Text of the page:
Saturday, 9 August 2014

Fleetway, a story in twelve photo fails

1.

Beyond the fence is a burned down farmhouse and a DANGER KEEP OUT sign. My camera club gains access through a gap in the fence. We are here with our middle format cameras,  to shoot real film! I have one '120' film, that's just 12 photos that I can  shoot today. One member nudges a carpet cleaner lying abandoned in front of the house casually with their foot. I circle the appliance carefully, not wanting to disturb it as if it belonged to a crime scene. They go. I stay at the house. Too long! The carpet cleaner is certainly appealing in its shade of retro blue. It's not working, but resting, like an out of work actor. On a carpet of leaves, it is just biding its time. Later, after processing the film, I see two teeth like marks on the left hand side of the film. The negative is split and damaged. Perhaps this carelessness is the start of it all.



2.


I have definitely stayed at the broken down farmhouse too long. I am starting to feel uncomfortable. After all, I am trespassing. Why didn’t I just cadge a lift with the others. Outahere. The carpet cleaner surely feels inadequately portrayed by the camera. Although I don’t get the film back for several weeks, it may already be perturbed that I have so rudely exposed the rust spots in its powder blue finish. It’s not daft. It knows how appealing it looks now that it has retro cool status. The carpet cleaner ceases to rest. Over the next few weeks before the film is developed it slowly springs into action, cleaning the photographic image away from the second frame of the film. It is in collusion with the house. In two weeks it manages half a frame, leaving a line to show where it has tidied.


3.

The farm, you see, belonged to a grand estate. The manor is just a ruin now. The walled garden is filled with snowdrops in the spring. At the gatehouse, near the entrance, a ‘friend’ of the estate has shows me the photocopied leaflet about the history of the manor.  'You see, the son and heir of the estate, he kept 30 stray dogs in the manor house, let it go to rack and ruin, can you see?’ She points to a photograph of a room and I say ‘oh yes I see, how terrible’, but I can’t actually really make out what is going on in the photograph, which has been reproduced many times . But I believe her, and now I can imagine the overturned dog bowls and torn upholstery and carpets ruined when I look at the pattern of indistinct inky blobs long enough.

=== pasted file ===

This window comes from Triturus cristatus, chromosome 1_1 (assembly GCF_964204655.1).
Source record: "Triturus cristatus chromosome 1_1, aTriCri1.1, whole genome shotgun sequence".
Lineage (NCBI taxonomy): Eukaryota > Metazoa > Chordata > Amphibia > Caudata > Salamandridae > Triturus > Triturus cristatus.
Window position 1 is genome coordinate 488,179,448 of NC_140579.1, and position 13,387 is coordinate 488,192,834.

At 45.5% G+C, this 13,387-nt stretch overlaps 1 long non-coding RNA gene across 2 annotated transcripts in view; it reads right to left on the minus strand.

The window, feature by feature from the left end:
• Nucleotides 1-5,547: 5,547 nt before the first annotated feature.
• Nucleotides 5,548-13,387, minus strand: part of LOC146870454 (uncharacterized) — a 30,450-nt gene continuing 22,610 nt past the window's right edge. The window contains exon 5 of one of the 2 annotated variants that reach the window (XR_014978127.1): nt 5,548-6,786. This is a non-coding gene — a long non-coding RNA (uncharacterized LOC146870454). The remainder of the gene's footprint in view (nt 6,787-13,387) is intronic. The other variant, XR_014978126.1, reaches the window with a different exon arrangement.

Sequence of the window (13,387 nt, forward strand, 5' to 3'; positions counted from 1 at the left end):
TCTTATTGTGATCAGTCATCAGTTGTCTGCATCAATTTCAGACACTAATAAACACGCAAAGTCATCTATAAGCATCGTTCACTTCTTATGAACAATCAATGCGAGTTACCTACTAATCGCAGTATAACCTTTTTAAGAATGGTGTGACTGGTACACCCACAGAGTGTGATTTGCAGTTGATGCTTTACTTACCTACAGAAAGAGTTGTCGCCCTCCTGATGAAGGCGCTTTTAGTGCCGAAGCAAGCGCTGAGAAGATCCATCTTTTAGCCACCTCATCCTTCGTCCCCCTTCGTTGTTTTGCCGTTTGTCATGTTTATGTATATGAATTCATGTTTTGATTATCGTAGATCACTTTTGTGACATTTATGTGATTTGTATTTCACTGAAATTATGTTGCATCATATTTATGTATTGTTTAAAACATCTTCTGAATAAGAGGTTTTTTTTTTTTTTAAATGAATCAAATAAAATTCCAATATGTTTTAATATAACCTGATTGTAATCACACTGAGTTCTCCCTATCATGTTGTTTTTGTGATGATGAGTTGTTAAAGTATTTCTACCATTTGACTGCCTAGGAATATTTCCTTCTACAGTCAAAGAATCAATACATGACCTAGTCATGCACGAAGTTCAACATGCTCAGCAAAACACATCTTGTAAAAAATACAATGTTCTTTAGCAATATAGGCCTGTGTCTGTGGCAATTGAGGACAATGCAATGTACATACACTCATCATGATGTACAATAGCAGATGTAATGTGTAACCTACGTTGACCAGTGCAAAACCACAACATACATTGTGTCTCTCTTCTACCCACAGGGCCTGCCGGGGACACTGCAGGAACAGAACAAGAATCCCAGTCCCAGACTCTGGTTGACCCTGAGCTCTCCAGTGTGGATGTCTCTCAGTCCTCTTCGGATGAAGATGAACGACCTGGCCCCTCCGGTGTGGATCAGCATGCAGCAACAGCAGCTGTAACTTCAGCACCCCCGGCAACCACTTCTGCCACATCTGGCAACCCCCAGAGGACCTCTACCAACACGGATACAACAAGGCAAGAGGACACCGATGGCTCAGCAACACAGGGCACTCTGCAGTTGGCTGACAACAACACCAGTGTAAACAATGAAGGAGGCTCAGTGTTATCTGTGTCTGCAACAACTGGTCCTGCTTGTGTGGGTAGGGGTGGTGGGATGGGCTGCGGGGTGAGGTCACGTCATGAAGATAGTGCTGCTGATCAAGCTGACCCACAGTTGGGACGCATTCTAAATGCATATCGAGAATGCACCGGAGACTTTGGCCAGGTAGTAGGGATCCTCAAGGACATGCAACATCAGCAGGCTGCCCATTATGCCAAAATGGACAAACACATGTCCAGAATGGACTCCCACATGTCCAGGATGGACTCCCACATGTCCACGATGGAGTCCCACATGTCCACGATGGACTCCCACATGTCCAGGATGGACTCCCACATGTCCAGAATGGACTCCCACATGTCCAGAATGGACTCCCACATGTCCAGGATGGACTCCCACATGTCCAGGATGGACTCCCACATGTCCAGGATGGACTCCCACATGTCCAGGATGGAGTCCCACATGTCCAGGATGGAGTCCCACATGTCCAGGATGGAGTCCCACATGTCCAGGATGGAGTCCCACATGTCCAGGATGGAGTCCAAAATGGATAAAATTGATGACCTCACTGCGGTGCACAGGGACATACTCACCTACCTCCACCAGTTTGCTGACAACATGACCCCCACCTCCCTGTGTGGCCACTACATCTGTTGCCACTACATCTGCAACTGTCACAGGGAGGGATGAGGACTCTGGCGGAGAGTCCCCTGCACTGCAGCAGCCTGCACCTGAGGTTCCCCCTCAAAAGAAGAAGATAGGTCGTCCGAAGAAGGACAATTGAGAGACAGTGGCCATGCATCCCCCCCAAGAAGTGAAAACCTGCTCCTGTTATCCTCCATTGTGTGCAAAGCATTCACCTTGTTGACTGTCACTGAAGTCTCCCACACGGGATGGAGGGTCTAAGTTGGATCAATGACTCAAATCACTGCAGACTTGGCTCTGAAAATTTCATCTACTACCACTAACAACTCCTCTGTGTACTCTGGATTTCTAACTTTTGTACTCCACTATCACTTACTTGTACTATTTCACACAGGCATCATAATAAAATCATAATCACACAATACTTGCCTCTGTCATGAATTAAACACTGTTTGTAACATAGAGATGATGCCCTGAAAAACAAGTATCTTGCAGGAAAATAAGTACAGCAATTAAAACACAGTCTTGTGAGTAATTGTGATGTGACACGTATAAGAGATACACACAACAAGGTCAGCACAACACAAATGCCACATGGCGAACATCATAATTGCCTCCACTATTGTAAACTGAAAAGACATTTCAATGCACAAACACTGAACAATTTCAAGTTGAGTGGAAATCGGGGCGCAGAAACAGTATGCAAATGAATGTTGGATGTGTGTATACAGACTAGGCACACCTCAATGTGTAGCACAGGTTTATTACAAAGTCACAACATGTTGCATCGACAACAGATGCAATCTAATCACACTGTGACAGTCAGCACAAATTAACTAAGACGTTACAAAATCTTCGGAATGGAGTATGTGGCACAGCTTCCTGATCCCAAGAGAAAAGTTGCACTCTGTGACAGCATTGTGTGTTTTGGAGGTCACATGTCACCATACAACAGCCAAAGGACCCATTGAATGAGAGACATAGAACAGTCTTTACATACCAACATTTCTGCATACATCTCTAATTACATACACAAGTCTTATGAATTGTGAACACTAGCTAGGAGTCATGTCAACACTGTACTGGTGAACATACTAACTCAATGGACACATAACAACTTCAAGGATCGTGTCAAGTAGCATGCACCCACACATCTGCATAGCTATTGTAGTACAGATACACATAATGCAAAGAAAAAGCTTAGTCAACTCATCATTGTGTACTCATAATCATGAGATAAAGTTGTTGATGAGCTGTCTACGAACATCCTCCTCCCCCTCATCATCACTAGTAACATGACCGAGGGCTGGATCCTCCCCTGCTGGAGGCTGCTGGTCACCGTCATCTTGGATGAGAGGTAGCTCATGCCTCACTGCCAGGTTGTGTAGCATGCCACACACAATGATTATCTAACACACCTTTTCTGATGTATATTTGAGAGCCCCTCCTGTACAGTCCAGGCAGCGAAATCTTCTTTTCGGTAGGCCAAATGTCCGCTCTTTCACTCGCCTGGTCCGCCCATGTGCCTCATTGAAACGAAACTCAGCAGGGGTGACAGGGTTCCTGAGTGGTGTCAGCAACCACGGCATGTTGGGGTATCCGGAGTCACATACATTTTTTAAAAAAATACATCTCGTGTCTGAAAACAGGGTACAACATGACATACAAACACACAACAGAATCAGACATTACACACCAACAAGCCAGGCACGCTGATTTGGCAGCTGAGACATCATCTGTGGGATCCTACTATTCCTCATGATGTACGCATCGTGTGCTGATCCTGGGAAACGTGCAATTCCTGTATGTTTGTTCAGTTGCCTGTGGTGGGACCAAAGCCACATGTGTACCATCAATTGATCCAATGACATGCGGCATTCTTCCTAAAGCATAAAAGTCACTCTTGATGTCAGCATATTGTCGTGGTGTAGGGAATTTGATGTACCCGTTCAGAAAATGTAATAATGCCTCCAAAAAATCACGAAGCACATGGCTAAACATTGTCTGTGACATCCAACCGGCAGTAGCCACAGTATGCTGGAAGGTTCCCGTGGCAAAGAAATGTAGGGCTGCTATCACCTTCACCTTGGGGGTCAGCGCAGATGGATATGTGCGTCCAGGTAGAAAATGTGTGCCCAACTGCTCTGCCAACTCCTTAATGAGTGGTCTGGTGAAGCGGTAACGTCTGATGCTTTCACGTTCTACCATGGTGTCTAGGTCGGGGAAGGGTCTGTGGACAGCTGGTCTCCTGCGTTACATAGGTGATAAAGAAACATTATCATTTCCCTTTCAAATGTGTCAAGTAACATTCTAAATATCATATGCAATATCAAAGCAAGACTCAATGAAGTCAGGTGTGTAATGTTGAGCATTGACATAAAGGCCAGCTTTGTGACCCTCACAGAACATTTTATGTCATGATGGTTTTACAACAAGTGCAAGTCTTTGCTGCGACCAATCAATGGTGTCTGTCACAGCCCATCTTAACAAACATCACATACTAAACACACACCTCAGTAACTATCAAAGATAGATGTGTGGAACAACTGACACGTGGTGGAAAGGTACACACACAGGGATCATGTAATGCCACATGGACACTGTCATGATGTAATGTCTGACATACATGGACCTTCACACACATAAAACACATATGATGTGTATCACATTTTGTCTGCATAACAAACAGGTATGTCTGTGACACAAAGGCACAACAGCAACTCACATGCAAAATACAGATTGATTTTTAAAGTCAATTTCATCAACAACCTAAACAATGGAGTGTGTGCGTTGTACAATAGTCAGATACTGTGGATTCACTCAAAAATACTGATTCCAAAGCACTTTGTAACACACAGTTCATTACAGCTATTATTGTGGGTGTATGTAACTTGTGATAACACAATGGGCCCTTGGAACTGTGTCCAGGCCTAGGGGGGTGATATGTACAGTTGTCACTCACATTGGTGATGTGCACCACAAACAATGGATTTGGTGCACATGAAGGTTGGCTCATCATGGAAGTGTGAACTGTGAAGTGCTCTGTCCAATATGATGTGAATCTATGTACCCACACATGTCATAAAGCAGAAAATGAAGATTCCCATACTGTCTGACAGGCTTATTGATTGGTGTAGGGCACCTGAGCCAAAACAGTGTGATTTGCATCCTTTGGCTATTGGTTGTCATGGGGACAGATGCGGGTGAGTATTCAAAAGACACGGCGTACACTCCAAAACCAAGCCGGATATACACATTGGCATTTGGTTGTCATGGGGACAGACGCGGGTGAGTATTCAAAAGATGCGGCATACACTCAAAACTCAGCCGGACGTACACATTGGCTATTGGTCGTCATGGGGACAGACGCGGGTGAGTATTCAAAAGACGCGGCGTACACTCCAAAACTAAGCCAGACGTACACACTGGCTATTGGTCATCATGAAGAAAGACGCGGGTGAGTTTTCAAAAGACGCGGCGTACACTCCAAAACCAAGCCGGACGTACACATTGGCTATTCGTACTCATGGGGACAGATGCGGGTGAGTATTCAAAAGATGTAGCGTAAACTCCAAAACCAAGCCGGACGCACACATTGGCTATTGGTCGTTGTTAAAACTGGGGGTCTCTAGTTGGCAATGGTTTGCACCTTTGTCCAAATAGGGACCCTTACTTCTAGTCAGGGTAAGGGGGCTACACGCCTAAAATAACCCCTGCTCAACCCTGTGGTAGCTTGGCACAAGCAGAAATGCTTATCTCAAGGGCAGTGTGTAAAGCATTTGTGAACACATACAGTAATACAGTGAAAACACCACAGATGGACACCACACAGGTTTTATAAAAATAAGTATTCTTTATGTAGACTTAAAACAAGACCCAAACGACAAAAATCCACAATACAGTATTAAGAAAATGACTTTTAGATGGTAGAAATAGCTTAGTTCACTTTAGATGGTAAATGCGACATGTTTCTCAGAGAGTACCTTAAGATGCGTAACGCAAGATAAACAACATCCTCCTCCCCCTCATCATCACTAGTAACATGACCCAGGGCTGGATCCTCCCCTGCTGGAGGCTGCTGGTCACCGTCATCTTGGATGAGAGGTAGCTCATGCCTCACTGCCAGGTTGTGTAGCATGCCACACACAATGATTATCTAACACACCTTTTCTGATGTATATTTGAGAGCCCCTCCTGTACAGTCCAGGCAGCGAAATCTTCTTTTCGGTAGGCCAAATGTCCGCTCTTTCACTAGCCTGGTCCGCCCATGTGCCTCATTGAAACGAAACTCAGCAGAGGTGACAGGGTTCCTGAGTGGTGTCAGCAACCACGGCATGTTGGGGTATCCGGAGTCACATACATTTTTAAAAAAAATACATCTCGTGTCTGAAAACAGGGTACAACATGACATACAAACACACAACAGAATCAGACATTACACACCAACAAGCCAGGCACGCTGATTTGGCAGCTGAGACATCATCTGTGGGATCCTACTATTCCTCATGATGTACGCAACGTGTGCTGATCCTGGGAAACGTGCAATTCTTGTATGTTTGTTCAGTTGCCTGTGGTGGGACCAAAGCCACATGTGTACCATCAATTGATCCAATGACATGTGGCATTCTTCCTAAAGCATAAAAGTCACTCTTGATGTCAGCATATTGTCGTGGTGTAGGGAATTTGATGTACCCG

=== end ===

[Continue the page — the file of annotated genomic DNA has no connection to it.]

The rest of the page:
4.


Where did this picture of my skin appear from? I remember focusing my camera on the springs of an upturned sofa lying at the side of the house. I remember photographing broken bits of roof slate on the ground. I used a semi-telephoto lens, and believe you me they are heavy and cumbersome on a camera like a Pentacon. But almost as soon as I reach this conclusion  I realise I am mistaken. It turns out not to be skin at all but flickers of fine fire on the photograph.



5.

However, these mysterious flickers turn out to be less benign than they appear. They have reduced the roof of the house to charred ribs. The film is reasserting itself. It wants to depict something concrete, not abstract, but it can only manage dilapidation. The camera is considering how many seconds, minutes, hours or days of consideration it takes to create a photograph and not just a snapshot. (The film and camera both are actually deeply afraid of ‘Bilderflut’ ((too many photos in the world)). The camera doesn’t have light meter. It might not be reliable. It isn’t digital- its never even heard of that.


6.


The house retorts with one cutting word ‘PAPER’. The meaning is not lost on the film. That is: Paper has no depth, something the film is acutely aware of. Moreover, in one hundred years time, implies the house, I will probably still be here, at least my foundations at any rate. But you will be blank, film. Any decisive moments you may have had will be long gone, chemically erased with age, colour prints do not last. Read the writing on the wall. It will probably last longer than you, which is why it was written in the first place!


7.


The photographic film, make of Fuji, is in a huff now. It frames the house’s empty window frame.The  empty window frame frames the film. It is an impasse. 


8.


Finally the film concedes. So what, says the film, I am not having a battle of egos with a burned down house that noone will ever buy. Listed, i.e. high maintenance, obviously. Meanwhile the house has lost interest in the self-obsessed film and totally blanks the camera. It wishes it could just take its charred old timbers and wander off just to get a bit of piece and quiet. It wishes someone would secure the fence to stop all these bloody photographers trapsing about. Without the house, the film, in frame eight, just exposes itself and is quite pleased with the result. It can never really show nothing, even if it tries, it muses. Even the camera has nodded off at the self-congratulatory tone of the film.